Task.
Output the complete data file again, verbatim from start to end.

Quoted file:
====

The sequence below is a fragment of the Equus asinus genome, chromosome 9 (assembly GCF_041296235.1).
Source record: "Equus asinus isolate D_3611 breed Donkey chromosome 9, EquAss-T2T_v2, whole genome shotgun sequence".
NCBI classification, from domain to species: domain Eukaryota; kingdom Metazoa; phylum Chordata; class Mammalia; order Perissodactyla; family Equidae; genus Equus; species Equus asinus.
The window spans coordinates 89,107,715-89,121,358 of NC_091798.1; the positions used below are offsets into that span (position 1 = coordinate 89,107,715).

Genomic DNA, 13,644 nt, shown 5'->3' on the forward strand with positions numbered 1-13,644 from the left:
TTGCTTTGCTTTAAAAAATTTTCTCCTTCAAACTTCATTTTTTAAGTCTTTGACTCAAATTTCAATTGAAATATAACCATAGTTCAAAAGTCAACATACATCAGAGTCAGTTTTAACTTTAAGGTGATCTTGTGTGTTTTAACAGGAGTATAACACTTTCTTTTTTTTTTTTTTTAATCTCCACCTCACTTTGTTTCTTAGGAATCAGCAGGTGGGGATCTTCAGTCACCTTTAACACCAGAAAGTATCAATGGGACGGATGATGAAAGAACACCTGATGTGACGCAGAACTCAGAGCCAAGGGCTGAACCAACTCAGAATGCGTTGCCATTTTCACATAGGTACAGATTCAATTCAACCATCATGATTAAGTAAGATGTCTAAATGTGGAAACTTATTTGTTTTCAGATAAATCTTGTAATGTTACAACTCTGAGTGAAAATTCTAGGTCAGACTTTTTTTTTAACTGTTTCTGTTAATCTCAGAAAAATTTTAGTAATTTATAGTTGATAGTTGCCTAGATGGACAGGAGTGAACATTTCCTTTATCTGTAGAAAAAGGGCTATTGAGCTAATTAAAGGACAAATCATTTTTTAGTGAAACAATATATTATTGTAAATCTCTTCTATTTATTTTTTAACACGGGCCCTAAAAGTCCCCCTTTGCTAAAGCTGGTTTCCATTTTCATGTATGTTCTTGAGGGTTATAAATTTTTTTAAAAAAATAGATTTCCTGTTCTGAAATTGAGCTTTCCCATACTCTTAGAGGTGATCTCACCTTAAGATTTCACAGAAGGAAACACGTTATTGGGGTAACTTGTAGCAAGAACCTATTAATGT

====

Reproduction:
The sequence below is a fragment of the Equus asinus genome, chromosome 9 (assembly GCF_041296235.1).
Source record: "Equus asinus isolate D_3611 breed Donkey chromosome 9, EquAss-T2T_v2, whole genome shotgun sequence".
NCBI classification, from domain to species: domain Eukaryota; kingdom Metazoa; phylum Chordata; class Mammalia; order Perissodactyla; family Equidae; genus Equus; species Equus asinus.
The window spans coordinates 89,107,715-89,121,358 of NC_091798.1; the positions used below are offsets into that span (position 1 = coordinate 89,107,715).

Genomic DNA, 13,644 nt, shown 5'->3' on the forward strand with positions numbered 1-13,644 from the left:
TTGCTTTGCTTTAAAAAATTTTCTCCTTCAAACTTCATTTTTTAAGTCTTTGACTCAAATTTCAATTGAAATATAACCATAGTTCAAAAGTCAACATACATCAGAGTCAGTTTTAACTTTAAGGTGATCTTGTGTGTTTTAACAGGAGTATAACACTTTCTTTTTTTTTTTTTTTAATCTCCACCTCACTTTGTTTCTTAGGAATCAGCAGGTGGGGATCTTCAGTCACCTTTAACACCAGAAAGTATCAATGGGACGGATGATGAAAGAACACCTGATGTGACGCAGAACTCAGAGCCAAGGGCTGAACCAACTCAGAATGCGTTGCCATTTTCACATAGGTACAGATTCAATTCAACCATCATGATTAAGTAAGATGTCTAAATGTGGAAACTTATTTGTTTTCAGATAAATCTTGTAATGTTACAACTCTGAGTGAAAATTCTAGGTCAGACTTTTTTTTTAACTGTTTCTGTTAATCTCAGAAAAATTTTAGTAATTTATAGTTGATAGTTGCCTAGATGGACAGGAGTGAACATTTCCTTTATCTGTAGAAAAAGGGCTATTGAGCTAATTAAAGGACAAATCATTTTTTAGTGAAACAATATATTATTGTAAATCTCTTCTATTTATTTTTTAACACGGGCCCTAAAAGTCCCCCTTTGCTAAAGCTGGTTTCCATTTTCATGTATGTTCTTGAGGGTTATAAATTTTTTTAAAAAAATAGATTTCCTGTTCTGAAATTGAGCTTTCCCATACTCTTAGAGGTGATCTCACCTTAAGATTTCACAGAAGGAAACACGTTATTGGGGTAACTTGTAGCAAGAACCTATTAATGT